10 S&P/TSX Composite stocks with defensive attributes

What are we looking for?
Companies less risky than the market.

Investors are reluctant to add to equities given the possibility of further interest rate hikes and the risk of a recession. According to many research papers, it is impossible to time the market. We think investors are more likely to miss a potential rebound if they try waiting to jump back into the market at the perfect time.

As a half measure, investors could invest progressively in lower-risk stocks that would offer some protection in case of a market meltdown.

The screen (add this screener here)

We screened stocks from the S&P/TSX composite focusing on the following criteria:

Beta compared to the S&P/TSX composite lower than 0.9. (The beta is a measure of the volatility of the stock compared to the S&P/TSX composite.) A beta lower than one is considered less risky than the market;
StockPointer (SP) risk score lower than 30. The risk score is scaled from zero to 100, where 100 is a high-risk company and 30 is considered a low-risk one. The score takes into account many criteria; our software looks at leverage and stability of profitability, and uses an automatically calculated discounted cash flow to evaluate the expensiveness of the company;
Dividend yield higher than 4 per cent – a company that distributes a large portion of its profit to shareholders could be seen as less risky than one that needs to invest and innovate to perform.
For informational purposes, we have also included one-year dividend growth, three-month NOPAT (net operating profit after tax) growth, price/earnings and price/book ratios, and one-year price return. Please note that some ratios may be shown as of end of previous quarter.

More about Inovestor
Inovestor for Advisors is a fundamental-analysis research platform specializing in the economic value-added (EVA) approach. With Inovestor, advisers can quickly identify attractive investment opportunities, outsource their stock picking by using model portfolios, and easily communicate investment decisions with clients through client-friendly reports.

What we found

10 S&P/TSX Composite stocks with defensive attributes if the market melts down

BNS-T BANK OF NOVA SCOTIA 69.19 82431 0.8 14.8 6.2 12.8 -4.1 8.6 1.1 -24.9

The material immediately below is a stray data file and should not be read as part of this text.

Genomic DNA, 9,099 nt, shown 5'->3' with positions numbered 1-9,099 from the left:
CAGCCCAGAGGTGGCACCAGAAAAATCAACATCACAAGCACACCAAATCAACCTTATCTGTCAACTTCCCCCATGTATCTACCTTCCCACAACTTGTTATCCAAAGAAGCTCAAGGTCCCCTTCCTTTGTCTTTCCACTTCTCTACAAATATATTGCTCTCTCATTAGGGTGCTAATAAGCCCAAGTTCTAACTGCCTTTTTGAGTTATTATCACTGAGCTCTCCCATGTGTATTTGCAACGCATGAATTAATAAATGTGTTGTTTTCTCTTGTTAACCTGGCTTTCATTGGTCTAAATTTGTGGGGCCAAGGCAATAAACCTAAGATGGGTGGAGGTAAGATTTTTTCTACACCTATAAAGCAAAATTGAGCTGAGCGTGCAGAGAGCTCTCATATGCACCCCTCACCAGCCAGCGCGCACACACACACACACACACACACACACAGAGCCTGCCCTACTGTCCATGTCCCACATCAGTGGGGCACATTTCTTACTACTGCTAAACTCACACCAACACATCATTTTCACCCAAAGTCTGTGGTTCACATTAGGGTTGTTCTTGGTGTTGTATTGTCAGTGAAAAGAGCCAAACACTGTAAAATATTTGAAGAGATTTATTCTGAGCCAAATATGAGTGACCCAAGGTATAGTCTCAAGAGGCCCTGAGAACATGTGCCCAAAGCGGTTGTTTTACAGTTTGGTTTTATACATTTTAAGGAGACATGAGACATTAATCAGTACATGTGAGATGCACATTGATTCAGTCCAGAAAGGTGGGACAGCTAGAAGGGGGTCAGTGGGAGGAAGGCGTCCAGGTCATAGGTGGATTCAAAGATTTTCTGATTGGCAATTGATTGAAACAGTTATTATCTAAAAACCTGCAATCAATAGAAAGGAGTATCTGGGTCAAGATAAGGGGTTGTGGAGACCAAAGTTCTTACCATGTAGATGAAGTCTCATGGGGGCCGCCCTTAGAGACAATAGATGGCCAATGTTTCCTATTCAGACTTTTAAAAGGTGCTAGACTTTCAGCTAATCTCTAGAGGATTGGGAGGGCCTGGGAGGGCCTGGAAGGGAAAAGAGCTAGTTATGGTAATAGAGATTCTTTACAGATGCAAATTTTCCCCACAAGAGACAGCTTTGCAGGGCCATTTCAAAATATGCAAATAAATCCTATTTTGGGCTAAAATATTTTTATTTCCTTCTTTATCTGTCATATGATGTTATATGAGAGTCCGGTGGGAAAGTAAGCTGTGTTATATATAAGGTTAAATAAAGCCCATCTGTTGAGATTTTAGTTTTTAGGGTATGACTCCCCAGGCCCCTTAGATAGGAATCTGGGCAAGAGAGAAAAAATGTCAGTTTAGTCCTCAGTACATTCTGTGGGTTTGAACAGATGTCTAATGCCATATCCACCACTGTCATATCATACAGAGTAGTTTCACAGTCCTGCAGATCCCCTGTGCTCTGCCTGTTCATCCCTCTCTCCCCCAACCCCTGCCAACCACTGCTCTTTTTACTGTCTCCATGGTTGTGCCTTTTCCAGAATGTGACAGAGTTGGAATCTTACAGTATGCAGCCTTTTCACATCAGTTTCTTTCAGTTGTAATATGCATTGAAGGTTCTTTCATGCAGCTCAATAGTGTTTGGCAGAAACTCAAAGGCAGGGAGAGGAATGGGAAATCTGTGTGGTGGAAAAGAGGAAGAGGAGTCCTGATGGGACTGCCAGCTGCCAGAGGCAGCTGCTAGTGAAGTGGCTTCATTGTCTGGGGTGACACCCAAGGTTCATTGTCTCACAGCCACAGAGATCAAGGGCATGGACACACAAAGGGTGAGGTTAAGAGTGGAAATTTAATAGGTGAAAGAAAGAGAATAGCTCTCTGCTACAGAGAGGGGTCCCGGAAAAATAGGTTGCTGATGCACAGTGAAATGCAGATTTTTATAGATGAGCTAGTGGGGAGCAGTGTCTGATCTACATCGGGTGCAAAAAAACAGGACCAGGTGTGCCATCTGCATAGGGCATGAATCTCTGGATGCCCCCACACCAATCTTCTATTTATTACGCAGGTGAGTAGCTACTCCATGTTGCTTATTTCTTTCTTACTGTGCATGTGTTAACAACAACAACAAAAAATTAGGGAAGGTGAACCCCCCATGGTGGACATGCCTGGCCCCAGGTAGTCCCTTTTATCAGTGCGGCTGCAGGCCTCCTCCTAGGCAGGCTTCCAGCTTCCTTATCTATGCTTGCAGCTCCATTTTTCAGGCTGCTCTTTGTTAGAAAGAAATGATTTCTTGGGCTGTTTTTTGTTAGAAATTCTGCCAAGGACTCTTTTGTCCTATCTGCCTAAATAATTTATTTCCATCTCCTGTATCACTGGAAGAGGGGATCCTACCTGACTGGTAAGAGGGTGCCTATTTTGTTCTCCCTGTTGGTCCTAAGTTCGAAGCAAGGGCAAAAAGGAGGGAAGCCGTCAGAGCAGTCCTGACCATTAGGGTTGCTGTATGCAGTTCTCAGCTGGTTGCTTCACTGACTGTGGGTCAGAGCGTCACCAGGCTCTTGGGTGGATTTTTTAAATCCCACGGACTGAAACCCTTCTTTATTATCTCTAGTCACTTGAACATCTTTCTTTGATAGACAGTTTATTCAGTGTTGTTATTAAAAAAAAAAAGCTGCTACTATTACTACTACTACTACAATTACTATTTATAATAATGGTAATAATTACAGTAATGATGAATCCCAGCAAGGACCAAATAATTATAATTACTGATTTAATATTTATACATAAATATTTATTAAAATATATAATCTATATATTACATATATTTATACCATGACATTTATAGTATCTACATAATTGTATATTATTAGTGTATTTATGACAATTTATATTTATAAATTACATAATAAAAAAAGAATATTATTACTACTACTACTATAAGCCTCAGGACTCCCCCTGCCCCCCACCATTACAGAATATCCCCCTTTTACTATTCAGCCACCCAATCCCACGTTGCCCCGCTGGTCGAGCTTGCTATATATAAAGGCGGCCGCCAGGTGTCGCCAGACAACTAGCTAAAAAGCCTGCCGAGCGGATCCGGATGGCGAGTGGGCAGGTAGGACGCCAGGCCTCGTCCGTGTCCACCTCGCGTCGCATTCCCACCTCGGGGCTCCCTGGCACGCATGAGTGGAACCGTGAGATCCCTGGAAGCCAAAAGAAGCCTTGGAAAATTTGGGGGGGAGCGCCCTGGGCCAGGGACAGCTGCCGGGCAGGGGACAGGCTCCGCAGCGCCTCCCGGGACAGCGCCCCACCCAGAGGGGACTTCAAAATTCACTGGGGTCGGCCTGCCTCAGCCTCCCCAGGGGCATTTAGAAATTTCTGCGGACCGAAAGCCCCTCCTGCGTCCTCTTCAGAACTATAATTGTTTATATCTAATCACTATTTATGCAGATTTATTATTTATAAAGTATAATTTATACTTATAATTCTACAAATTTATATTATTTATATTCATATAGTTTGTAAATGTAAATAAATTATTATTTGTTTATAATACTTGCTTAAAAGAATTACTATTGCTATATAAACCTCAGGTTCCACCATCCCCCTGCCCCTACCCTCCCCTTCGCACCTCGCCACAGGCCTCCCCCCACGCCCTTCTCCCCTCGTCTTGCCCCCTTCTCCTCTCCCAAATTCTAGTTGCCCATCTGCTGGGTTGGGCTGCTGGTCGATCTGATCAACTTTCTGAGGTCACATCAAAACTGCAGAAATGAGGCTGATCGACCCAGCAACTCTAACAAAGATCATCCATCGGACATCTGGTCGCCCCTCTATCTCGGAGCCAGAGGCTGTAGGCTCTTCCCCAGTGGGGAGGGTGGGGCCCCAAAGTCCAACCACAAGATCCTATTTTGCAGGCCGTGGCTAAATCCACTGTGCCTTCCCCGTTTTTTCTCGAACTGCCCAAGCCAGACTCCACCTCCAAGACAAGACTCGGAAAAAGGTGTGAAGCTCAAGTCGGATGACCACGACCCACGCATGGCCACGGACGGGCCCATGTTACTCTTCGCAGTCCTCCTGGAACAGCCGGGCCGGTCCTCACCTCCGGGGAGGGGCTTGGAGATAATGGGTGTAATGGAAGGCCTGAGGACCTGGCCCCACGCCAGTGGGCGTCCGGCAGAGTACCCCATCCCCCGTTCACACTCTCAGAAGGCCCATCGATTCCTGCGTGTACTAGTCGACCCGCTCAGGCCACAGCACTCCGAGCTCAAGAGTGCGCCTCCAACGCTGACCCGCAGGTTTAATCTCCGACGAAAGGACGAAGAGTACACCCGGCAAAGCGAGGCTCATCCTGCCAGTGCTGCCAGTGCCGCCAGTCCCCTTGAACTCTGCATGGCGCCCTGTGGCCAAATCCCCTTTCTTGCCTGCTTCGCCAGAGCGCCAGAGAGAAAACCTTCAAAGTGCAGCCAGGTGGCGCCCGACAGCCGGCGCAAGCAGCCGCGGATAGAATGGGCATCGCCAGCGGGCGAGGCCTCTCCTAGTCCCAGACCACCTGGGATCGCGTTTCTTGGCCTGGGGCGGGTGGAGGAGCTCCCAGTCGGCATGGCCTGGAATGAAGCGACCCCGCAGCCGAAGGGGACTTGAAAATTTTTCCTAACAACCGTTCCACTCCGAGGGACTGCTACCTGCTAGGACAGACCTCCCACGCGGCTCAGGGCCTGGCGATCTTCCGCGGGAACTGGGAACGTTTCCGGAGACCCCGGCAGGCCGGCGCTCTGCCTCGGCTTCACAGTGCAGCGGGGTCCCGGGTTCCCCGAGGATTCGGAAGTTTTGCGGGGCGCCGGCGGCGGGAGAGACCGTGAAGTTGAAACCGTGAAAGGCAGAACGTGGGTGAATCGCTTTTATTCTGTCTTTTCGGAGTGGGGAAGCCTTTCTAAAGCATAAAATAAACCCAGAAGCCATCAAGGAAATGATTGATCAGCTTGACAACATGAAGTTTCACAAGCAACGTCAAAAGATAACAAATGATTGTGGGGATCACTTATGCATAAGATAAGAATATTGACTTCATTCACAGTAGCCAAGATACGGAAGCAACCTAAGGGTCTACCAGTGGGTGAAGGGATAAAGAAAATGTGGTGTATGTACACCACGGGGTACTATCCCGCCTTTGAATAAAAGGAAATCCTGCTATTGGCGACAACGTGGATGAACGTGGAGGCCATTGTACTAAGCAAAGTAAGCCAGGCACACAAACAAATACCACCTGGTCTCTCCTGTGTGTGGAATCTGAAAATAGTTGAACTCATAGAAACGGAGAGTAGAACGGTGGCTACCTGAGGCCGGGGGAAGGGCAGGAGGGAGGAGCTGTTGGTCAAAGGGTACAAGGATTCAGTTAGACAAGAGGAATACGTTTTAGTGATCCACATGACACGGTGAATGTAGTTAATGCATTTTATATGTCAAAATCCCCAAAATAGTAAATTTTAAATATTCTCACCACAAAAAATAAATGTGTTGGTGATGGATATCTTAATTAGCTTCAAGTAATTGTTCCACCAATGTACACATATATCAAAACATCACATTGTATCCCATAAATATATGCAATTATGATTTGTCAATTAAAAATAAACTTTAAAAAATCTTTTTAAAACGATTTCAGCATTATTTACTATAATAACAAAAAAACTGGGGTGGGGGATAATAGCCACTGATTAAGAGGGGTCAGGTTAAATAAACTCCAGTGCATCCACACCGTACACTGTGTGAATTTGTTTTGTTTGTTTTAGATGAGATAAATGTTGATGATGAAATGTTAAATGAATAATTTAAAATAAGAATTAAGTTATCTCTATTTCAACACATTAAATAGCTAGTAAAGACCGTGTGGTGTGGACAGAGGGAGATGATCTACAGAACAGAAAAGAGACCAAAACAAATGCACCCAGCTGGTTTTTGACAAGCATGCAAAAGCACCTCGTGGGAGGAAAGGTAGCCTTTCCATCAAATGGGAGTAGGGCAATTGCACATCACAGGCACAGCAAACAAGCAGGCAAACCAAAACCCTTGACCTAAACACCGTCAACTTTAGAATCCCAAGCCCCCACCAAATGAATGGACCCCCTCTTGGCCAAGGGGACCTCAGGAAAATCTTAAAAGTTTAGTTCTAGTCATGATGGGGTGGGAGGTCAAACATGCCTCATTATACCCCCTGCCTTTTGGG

TD-T TORONTO-DOMINION BANK 88.84 161751 0.7 15.5 4.1 12.7 20.7 9.4 1.7 -12.7
CM-T CANADIAN IMPERIAL BANK OF COMMERCE 58.5 53003 0.9 15.6 5.3 12.0 -3.9 8.7 1.1 -28.5
GWO-T GREAT-WEST LIFECO INC. 34.06 31738 0.8 17.6 6.6 11.9 3.3 10.7 1.3 -11.8
NWC-T NORTH WEST COMPANY INC. 36.14 1723 0.5 22.6 4.2 2.8 -4.0 14.1 3.0 4.0
SLF-T SUN LIFE FINANCIAL INC. 64.72 37932 0.9 23.0 4.9 22.7 -12.1 11.9 1.4 -10.2
QBR-B-T QUEBECOR INC. CLASS B 31.58 7333 0.5 25.7 4.6 14.6 -1.2 12.1 1.0 4.2
T-T TELUS CORPORATION 28.15 39973 0.6 26.8 4.9 6.2 4.0 19.3 1.8 -5.5
BCE-T BCE INC. 62.48 56978 0.5 28.1 6.3 5.1 1.9 20.2 1.9 -5.6
ACO-X-T ATCO LTD. CLASS I 43.44 4948 0.5 29.2 4.3 3.0 2.9 12.8 1.1 5.2

Bank of Nova Scotia (BNS-T) has the lowest SP risk score and P/E of our screen at 14.8 and 8.6, respectively. The company underperforms other companies on the list on a three-month NOPAT basis with a decline of 4.1 per cent, the second-lowest on our list, leading to a one-year price performance of minus-24.9 per cent, the lowest of our list. However, the company has the third highest one-year dividend increase at 12.8 per cent, implying that the management could foresee a positive outlook despite the recent performance.

Toronto-Dominion (TD-T) is slightly more expensive than the Bank of Nova Scotia with a P/E of 9.4 and significantly more on a P/B basis, at 1.7 compared with 1.1 for the Bank of Nova Scotia. This higher valuation could be justified as it achieved favourable growth compared with the Bank of Nova Scotia with a three-month NOPAT growth of 20.7 per cent, the highest of our screen.

The North West Company (NWC-T), a general merchandise retailer owning brands such as Northern and Giant Tiger and which operates primarily in Northern Canadian communities, has the third highest one-year price change at 4 per cent and has a beta of only 0.5, demonstrating its resilience and low-risk profile. The company sold 36 Giant Tiger stores during the summer of 2020 for $45-million and has only five stores left. Following the divestiture, the company reorganized its operations and it seems to have paid off with an 87.2-per-cent increase in profits in 2022 compared with 2020.

Investors are advised to do further research before investing in any of the companies listed in the accompanying table.

Anthony Ménard, CFA, is vice-president of data management at Inovestor.